Roamio Deals?

Discussion in 'TiVo Roamio DVRs' started by Smirks, Aug 22, 2013.

  1. series5orpremier

    series5orpremier Well-Known Member

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    So what? That functionality isn't exclusive to the Plus/Pro. It can be added to a regular Roamio, as well as a giant hard drive, but you can't add OTA to a Plus/Pro.
     
  2. MikeekiM

    MikeekiM Palindromer

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  3. krkaufman

    krkaufman TDL shepherd

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    Also... Lifetime service for the "Hot Summer" Roamios is available at $350; so, you're looking at $400 versus either $480 or $580 for the w00t Roamio, depending on your Lifetime service purchase.

    edit: p.s. Good to have the info, though, in case the "Hot Summer" Roamio Base inventory sells-out.
     
  4. MikeekiM

    MikeekiM Palindromer

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    It's funny... I was thinking that the base would sell out first because of the extremely affordable price, and the gaining momentum of cord-cutting...

    I guess there are still a lot of people that have confidence that they will be keeping their cable TV for the long haul (or at least a few years to justify the cost of the Plus/Pro and lifetime)...
     
  5. krkaufman

    krkaufman TDL shepherd

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    It's also possible that there's just a deeper inventory of the base Roamio *because* of its lower price, with more new base units being sold and subsequently returned. Also, the renewed base Roamio would be competing for cord-cutter dollars with the brand-spanking new OTA inventory, both priced at $50.
     
  6. HarperVision

    HarperVision TiVo's Italian Cuz!

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    Just postin' 'em as I see 'em, sir! :D
     
  7. MikeekiM

    MikeekiM Palindromer

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    Yes...I definitely as not trying to criticize the relevancy of your post...it was a good post... And on topic according to the thread title! :)

    I just wanted to make sure that anyone running towards that deal knows that there may be a better deal out there (at least until they run out of inventory)...
     
  8. Zaphod

    Zaphod Member

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    Called earlier tonight and got the Plus w/ lifetime for $499. I've been a Tivo user since 2003.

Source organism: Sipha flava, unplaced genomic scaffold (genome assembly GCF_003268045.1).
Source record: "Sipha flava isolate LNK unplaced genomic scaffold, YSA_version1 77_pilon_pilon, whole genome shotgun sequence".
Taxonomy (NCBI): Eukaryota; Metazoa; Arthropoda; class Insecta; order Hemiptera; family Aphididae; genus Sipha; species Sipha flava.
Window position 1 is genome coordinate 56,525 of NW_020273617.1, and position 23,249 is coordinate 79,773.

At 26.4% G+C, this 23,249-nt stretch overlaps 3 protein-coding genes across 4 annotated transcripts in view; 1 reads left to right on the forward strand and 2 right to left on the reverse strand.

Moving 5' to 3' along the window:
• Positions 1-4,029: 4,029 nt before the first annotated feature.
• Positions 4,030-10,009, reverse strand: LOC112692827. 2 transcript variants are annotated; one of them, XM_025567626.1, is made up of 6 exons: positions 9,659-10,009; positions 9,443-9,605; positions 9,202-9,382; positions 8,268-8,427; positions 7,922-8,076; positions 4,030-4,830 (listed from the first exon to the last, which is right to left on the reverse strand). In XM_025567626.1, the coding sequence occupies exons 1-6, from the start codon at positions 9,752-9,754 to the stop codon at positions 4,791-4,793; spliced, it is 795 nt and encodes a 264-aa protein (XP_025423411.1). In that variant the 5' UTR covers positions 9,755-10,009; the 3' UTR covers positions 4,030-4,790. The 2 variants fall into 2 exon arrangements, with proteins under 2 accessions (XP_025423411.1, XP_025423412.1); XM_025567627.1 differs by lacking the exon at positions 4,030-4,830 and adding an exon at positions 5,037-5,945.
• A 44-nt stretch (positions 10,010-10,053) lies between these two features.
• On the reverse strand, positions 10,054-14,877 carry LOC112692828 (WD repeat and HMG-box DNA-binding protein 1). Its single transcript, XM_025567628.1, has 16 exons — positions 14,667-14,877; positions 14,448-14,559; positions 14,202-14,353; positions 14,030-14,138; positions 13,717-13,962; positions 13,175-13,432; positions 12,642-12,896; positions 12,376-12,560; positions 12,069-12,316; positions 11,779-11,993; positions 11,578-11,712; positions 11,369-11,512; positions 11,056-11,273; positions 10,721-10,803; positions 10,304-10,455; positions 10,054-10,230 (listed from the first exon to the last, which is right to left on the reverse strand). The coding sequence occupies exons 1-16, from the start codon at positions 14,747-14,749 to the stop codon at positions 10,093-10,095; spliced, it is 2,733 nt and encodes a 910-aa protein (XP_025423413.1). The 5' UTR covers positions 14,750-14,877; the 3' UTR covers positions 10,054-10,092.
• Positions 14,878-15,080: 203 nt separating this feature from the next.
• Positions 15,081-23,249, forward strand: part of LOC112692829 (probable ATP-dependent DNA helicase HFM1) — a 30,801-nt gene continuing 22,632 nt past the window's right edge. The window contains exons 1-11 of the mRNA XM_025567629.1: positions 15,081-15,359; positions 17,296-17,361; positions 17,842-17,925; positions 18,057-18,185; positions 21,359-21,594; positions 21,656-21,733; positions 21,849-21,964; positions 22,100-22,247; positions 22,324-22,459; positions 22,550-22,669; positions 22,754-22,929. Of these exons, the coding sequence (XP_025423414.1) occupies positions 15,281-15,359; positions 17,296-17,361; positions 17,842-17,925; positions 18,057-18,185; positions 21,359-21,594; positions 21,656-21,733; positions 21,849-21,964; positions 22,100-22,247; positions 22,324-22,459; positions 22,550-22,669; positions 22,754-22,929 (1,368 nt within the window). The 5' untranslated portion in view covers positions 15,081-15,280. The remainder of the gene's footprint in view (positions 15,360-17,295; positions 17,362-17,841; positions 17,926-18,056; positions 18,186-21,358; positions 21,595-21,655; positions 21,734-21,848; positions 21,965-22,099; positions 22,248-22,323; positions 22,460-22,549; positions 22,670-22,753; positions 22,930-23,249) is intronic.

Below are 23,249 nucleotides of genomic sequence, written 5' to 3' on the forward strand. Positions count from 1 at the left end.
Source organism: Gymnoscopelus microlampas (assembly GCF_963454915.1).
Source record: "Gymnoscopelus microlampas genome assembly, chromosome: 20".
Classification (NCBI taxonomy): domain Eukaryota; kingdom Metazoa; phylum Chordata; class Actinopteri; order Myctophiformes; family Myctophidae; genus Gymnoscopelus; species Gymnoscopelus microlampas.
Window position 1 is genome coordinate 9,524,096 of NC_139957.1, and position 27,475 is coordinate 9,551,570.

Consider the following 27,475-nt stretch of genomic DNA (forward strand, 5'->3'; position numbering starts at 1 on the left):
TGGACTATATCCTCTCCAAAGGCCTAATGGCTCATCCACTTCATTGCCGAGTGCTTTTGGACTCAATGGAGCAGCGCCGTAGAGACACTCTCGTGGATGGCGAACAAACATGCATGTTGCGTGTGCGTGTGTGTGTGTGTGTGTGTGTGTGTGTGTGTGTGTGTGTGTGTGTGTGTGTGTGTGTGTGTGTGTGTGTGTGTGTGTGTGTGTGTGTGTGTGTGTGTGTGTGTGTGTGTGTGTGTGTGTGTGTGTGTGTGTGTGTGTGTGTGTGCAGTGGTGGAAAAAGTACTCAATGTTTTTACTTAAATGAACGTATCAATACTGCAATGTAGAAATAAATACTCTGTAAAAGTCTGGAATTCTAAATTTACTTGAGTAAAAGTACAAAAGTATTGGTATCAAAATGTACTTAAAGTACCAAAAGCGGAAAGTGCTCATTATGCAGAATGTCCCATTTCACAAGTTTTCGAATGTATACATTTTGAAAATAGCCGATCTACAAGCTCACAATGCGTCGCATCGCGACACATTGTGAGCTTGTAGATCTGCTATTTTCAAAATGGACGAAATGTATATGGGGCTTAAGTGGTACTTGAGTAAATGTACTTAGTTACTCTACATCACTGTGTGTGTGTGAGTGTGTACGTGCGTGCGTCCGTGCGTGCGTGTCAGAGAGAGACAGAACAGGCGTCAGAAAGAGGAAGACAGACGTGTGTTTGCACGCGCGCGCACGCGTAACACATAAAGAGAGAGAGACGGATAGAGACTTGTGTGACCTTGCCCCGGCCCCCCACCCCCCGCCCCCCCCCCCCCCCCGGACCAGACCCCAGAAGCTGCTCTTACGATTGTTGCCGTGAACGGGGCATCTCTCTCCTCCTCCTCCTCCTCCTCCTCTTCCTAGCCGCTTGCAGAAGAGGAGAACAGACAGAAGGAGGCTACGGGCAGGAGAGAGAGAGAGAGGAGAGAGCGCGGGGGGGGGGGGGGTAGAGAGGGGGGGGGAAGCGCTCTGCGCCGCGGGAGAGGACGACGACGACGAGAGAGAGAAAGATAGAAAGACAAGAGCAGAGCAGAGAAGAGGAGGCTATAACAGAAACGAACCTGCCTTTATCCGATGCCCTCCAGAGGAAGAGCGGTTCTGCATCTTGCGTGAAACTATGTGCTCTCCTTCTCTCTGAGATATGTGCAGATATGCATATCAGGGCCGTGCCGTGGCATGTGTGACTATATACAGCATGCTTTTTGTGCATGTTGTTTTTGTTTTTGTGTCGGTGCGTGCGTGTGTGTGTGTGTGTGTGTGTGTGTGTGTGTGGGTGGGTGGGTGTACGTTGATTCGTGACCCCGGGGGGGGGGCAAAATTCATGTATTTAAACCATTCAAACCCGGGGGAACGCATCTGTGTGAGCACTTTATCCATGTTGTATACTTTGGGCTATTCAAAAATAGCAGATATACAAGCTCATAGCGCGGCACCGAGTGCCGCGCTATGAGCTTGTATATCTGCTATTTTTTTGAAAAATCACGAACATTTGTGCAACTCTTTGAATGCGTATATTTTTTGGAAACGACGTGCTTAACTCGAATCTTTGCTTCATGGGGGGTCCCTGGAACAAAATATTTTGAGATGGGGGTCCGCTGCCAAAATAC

I thought I read earlier in this thread that the Pro was only $100 more (or $599), but the lady said it was $699. For $100 difference I was going to get the Pro, but for $200 difference, I'd rather put that toward a hard drive. And I'll just wait until I fill up the Roamio before I actually bother upgrading the drive. If the Plus already has 150 hours of HD recording capacity, I doubt I'll ever need to upgrade it anyway. I have a self-upgraded drive in my Tivo HD which gives me 144 hours of HD capacity and I've never come close to filling it up.

    I also managed to get the slide remote. After further thought, I'm not sure I'll really ever use the slide remote. I have a Phillips Pronto universal remote I use, and I know the slide remote is RF which I can't program into the Pronto anyway. But I'll see if I mind having 2 remotes on the table. But anyway, after the fact, I thought, after I talked them into the slide remote I should have followed up and asked if instead of the remote, maybe they'd give me $50 off a Mini.

    Oh well. If I end up not using the slide remote, it was free, I can always sell it on ebay.
     
  9. TivoRocks193

    TivoRocks193 Member

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    I don't bother with Plus anymore. For $200 Pro, you get the larger HD, whereas upgrading yourself costs $100 for the drive itself. So, while you might save $100 bucks, considering the work involved coupled with the fact that your are voiding the warranty on a $1,000 piece of equipment (with lifetime)... just not worth the hassle. I'd rather get the Pro and not risk losing warranty if the unit fails.
     
  10. Zaphod

    Zaphod Member

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    I'm a computer person anyway so the physical task of upgrading the HD is nothing for me. Already did it on my current two TiVo HD units years ago, and from what I read, it's even easier on the Roamio.

    BUT, as I said in my previous message, I doubt I'm ever going to need to upgrade it anyway since the Plus already has slightly more storage than my upgraded HD and I've never even come close to filling that up. Or at least, hopefully I can wait until the 1 year warranty is up anyway before I'd upgrade it so the warranty isn't a factor. (Although I am thinking about adding the 3 year warranty for $40.)